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154 in trying to get a man of their own appointed. A man of liberal Turnèbe, became a good Greek scholar, and took orders as a priest. opinions named Knauer had however been nominated bishop, and the He also began writing French poems, and was crowned in the floral efforts of the Jesuits took the shape of activity at the Roman court so games at Toulouse. He was considered as the successor of Marot, and as to delay his confirmation. The delay lasted a year, and caused the chief of the French poets of the time. Montaigne, De Thou, some excitement. While it yet continued (1842), Ronge published in Scaliger, Muret, Pasquier, and others commended him highly; but a Saxon journal a letter on the subject, entitled 'Rome and the modern critics have judged him more severely. Boileau says that Chapter of Breslau,' in which the conduct of the ultra-Roman party Ronsard's language was a heterogeneous compound of various languages was severely criticised. Being suspected though not identified as the and dialects, and that his muse spoke Greek and Latin in French author of this letter, he was deprived of his charge, and ordered into verses. Malherbe and La Bruyère have spoken of him in the same penance in the Catholic seminary (January 1843). He then removed strain. Charles IX. bestowed on Ronsard an abbacy and other benefices. to the village of Laurahütte in Silesia, where he became teacher in a His moral conduct however is said not to have been strictly clerical. school attended by the children of the miners of that neighbourhood. He died in 1585, in one of his livings near Tours, and a solemn funeral He was thus occupied when, in the summer of 1844, Arnoldi, bishop service was celebrated in honour of him at Paris, in the chapel of the of Treves, issued his famous announcement to the effect that on the college of Boncour. Ronsard had certainly poetical genius, but he 18th of August in that year, and for six weeks following, there would was deficient in taste. He was in this respect in France what the be a public exhibition in the cathedral of Treves of the seamless seicentisti of the following century were in Italy and Spain. His coat of Christ,” which had been preserved in the cathedral from time poetical works are numerous; they consist of odes, hymns, eclogues, immemorial, and which had on previous occasions been exhibited to &c. : Mascarades, Combats, et Cartels faits à Paris et au Carnaval de the great satisfaction of the German Catholics. At the same time a Fontainebleau. He also began a poem, 'La Franciade,' which he left historical account of the Holy Coat' was published under the bishop's unfinished. His works are now nearly forgotten. The most complete auspices-setting forth how it had been procured in the Holy Land edition of them is that by Richelet, 2 vols. folio, Paris, 1623. in the 4th century by St. Helena, the mother of the Emperor Con ROOKE, ADMIRAL SIR GEORGE, the eldest son of Sir William stantine; had been presented by her to her native city of Treves; had Rooke, was born at his father's seat, the priory of St. Lawrence near there been kept till the year 1121, when it was first openly seen; had Canterbury, in the year 1650. He entered the navy as a volunteer, at length been publicly produced in 1512; and had in 1514 been made and at the age of thirty had attained the rank of post-captain. In the subject of a special bull by Pope Leo X., in virtue of which an 1689 he was sent out as commodore with a squadron to the coast of indulgence had been granted to all who should go and pay homage to Ireland, where his services were such as to induce William III. to it, and subscribe for its preservation and adornment.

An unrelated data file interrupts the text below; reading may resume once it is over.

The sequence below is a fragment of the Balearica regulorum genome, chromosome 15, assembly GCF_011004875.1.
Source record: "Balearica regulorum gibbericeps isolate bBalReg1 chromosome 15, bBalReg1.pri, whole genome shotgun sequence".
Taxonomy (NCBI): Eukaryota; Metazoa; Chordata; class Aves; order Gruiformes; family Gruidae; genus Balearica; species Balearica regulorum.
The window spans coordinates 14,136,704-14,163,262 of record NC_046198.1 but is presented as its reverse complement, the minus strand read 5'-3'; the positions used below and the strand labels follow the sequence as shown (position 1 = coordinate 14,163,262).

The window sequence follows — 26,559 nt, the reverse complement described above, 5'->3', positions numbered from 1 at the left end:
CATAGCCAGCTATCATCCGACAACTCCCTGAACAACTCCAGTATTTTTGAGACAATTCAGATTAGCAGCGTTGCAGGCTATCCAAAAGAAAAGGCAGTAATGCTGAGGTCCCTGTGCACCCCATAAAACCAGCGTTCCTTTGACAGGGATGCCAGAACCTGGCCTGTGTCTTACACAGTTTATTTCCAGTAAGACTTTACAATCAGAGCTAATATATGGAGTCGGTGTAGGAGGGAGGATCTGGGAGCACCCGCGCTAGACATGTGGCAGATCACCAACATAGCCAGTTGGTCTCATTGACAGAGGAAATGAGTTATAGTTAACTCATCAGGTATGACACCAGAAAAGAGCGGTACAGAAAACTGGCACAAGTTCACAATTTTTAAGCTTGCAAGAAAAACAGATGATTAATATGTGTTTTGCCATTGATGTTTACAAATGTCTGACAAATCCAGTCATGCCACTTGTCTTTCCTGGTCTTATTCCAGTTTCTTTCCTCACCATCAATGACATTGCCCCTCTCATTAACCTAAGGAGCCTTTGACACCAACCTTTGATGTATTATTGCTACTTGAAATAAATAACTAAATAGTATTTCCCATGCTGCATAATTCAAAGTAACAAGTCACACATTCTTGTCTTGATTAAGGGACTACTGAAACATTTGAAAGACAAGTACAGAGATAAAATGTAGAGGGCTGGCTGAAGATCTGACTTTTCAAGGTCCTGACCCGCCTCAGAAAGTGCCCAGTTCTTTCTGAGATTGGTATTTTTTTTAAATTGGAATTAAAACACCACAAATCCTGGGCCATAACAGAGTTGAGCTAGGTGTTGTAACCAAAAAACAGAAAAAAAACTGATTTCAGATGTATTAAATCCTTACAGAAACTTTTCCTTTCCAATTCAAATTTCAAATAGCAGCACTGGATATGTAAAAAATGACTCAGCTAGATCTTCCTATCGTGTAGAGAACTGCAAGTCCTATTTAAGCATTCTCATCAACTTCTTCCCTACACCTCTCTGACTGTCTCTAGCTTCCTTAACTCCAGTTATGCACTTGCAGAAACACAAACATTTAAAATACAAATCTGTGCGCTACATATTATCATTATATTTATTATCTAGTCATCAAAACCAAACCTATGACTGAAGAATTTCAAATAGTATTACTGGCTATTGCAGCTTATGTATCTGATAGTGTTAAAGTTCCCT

promote him to the rank of rear-admiral of the red.